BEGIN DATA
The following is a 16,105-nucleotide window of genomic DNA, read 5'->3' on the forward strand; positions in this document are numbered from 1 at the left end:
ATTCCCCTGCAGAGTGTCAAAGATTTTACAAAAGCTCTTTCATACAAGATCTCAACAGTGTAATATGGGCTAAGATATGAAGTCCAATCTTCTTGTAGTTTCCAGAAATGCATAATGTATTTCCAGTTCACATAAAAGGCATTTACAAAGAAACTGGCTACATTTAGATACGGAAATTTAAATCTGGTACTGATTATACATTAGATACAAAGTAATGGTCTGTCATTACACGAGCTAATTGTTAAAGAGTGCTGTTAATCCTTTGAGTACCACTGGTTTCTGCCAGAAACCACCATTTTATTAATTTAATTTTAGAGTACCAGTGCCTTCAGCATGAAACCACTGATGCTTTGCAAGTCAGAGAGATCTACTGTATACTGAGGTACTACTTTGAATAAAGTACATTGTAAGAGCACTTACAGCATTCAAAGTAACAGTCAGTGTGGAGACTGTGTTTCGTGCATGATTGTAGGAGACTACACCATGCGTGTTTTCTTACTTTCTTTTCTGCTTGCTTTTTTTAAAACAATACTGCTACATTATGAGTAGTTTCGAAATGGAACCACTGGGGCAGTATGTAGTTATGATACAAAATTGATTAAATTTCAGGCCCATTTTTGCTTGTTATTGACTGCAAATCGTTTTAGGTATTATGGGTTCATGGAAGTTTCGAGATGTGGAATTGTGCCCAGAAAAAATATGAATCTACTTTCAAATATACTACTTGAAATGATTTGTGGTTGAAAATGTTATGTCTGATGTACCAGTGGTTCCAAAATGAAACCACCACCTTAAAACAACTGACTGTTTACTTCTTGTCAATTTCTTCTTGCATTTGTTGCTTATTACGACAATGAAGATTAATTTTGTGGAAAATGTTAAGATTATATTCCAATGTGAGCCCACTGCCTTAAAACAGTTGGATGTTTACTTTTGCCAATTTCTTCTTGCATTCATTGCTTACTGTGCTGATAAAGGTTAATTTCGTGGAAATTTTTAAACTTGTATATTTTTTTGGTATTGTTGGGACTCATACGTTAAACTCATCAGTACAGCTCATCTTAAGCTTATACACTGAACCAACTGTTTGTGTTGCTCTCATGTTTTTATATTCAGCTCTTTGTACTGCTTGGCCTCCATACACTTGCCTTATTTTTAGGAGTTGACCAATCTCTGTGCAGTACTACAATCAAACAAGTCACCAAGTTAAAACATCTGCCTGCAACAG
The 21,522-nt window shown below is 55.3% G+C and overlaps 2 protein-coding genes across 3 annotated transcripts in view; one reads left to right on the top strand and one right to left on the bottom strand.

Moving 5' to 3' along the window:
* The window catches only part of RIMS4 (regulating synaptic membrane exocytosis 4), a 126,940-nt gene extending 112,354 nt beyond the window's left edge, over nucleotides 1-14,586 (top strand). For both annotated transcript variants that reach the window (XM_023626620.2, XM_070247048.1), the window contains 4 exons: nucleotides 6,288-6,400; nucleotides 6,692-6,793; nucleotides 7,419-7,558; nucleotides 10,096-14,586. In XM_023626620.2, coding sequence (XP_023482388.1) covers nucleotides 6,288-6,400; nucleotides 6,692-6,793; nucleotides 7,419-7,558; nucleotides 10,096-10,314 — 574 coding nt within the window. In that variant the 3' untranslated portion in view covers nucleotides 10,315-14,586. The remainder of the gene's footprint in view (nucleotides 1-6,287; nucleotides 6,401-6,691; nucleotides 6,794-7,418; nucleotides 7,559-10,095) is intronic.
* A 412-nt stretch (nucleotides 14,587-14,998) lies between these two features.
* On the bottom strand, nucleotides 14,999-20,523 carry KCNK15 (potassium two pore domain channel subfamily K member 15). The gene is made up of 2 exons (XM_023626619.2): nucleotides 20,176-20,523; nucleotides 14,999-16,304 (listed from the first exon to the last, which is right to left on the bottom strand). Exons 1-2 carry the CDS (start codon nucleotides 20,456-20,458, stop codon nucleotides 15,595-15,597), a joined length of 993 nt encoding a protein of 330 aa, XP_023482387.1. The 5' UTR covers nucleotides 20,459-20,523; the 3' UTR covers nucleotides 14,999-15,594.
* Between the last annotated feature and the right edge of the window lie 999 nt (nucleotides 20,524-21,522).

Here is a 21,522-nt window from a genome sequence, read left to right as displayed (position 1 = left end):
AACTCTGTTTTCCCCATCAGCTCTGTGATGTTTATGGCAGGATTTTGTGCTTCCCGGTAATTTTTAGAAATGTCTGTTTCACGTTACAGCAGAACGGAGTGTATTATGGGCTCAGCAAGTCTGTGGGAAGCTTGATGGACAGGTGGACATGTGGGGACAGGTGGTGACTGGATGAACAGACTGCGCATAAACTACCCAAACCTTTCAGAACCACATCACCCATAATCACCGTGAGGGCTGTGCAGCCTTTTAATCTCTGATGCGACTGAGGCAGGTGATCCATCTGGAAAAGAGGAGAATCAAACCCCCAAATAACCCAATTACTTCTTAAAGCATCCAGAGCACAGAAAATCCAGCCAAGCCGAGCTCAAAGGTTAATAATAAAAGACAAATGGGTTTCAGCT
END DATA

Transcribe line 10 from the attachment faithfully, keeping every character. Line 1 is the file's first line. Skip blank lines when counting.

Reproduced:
AACTCTGTTTTCCCCATCAGCTCTGTGATGTTTATGGCAGGATTTTGTGCTTCCCGGTAATTTTTAGAAATGTCTGTTTCACGTTACAGCAGAACGGAGTGTATTATGGGCTCAGCAAGTCTGTGGGAAGCTTGATGGACAGGTGGACATGTGGGGACAGGTGGTGACTGGATGAACAGACTGCGCATAAACTACCCAAACCTTTCAGAACCACATCACCCATAATCACCGTGAGGGCTGTGCAGCCTTTTAATCTCTGATGCGACTGAGGCAGGTGATCCATCTGGAAAAGAGGAGAATCAAACCCCCAAATAACCCAATTACTTCTTAAAGCATCCAGAGCACAGAAAATCCAGCCAAGCCGAGCTCAAAGGTTAATAATAAAAGACAAATGGGTTTCAGCT